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Ex-Congressman Klink’s Relationship With Comcast: I See Nothing, I Hear Nothing, I Know Nothing

Klink

Klink

Rep. Ron Klink represented the citizens of Pennsylvania’s 4th Congressional District for most of the 1990s, but today he represents the interests of Comcast — but one would never know it from his website’s client list.

Klink was a popular moderate Democrat in his far western-central district north of Pittsburgh. But that was not enough to challenge then-Sen. Rick Santorum in 2000 for a Senate seat. Klink was a virtual unknown in the heavily populated eastern part of the state and lost the race by five points.

Klink did not stay disappointed for long after the election, following many other ex-members of Congress through Washington’s revolving door, coming out on the other side as a professional lobbyist.

Ron Klink & Associates tells its clients, “the key to success… is access.”

“At Ron Klink and Associates, we pride ourselves on having the expertise and experience to navigate our clients through the political and bureaucratic mazes of government at the federal, state and local levels,” says Klink’s website. “It is often the case that organizations involved in issues of the day have the most difficulty reaching the branches of government needed to state their case. Whether on Capitol Hill in Washington, D.C., at federal agencies, or at any State Capitol, we guide our clients to interact effectively with decision makers in order to advance each client’s agenda.”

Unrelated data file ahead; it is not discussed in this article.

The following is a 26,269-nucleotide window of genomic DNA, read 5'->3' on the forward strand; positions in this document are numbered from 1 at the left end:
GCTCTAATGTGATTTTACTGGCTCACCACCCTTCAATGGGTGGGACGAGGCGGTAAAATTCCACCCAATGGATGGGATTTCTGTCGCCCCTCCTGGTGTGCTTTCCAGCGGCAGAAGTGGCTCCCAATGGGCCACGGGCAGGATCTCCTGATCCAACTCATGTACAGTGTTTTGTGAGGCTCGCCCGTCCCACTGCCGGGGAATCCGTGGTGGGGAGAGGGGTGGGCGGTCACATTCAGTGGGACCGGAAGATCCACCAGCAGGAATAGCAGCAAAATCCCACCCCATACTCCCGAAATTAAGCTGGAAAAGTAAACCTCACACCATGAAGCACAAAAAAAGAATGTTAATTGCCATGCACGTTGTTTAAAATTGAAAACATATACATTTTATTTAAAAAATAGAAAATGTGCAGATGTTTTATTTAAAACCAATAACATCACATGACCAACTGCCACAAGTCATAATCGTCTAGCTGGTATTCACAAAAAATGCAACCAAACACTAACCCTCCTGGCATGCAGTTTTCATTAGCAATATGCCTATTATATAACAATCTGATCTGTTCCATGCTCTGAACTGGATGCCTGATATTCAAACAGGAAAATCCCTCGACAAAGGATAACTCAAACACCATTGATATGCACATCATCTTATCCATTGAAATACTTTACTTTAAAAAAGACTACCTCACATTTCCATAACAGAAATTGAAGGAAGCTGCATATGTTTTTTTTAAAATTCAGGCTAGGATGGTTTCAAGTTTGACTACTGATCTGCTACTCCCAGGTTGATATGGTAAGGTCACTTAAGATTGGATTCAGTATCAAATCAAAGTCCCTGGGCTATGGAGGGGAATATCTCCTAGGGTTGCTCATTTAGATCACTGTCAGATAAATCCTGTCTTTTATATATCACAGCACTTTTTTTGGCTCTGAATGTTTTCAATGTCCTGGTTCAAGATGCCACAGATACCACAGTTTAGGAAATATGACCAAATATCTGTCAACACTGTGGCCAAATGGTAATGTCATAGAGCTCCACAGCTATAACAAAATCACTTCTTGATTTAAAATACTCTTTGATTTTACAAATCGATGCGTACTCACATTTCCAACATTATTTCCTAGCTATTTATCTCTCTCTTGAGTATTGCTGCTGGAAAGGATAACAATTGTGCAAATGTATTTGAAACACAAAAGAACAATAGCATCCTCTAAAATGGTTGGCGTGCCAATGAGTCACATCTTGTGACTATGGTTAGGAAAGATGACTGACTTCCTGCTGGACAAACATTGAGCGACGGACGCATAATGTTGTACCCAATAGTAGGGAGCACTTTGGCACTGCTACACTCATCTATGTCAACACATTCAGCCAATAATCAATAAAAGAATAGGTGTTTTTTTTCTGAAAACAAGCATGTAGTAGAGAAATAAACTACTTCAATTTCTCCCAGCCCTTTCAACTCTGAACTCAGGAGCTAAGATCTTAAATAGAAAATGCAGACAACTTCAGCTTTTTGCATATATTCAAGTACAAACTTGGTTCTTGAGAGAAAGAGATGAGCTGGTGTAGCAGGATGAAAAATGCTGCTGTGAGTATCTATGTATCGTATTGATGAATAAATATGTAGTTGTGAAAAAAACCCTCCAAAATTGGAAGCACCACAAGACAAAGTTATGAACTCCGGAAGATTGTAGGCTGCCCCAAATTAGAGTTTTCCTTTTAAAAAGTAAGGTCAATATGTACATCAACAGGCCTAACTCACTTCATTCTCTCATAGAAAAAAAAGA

Klink specializes in getting clients face time with elected officials — access ordinary citizens are unlikely to have. When members of Congress ponder policy changes, many rely heavily on the advice that reaches them during these meetings. Knowing how to get a personal sit down with a member of Congress or senator can make all the difference. Fact-finding hearings are also critical in the persuasion game, and Klink’s firm makes sure clients win access to the precious few seats at the testimony table:

klinkassocRon Klink and Associates provides clients with the opportunity to influence the decisions made in the halls of Congress, federal agencies and the White House. We have extensive experience in issues analysis that can be helpful to a client trying to anticipate policy changes in the government. Ron Klink and Associates will work with the client to develop and then successfully implement a strategy that yields desired results. Our extensive contacts on Capitol Hill and the Executive Branch, allow our clients’ issues, whether legislative or regulatory, to be heard by key decision makers, thus giving a competitive advantage to the client.

Direct lobbying is only part of our government relations service. With more that 2,500 pieces of legislation being considered annually by the Congress, it is difficult for companies to follow legislation important to their industries. Ron Klink and Associates provides daily monitoring of all legislation, committee hearings, proposed rules, media events, news reports and behind the scenes discussions pertinent to the client’s success. Ron Klink and Associates will report daily if necessary on any events of importance to the client.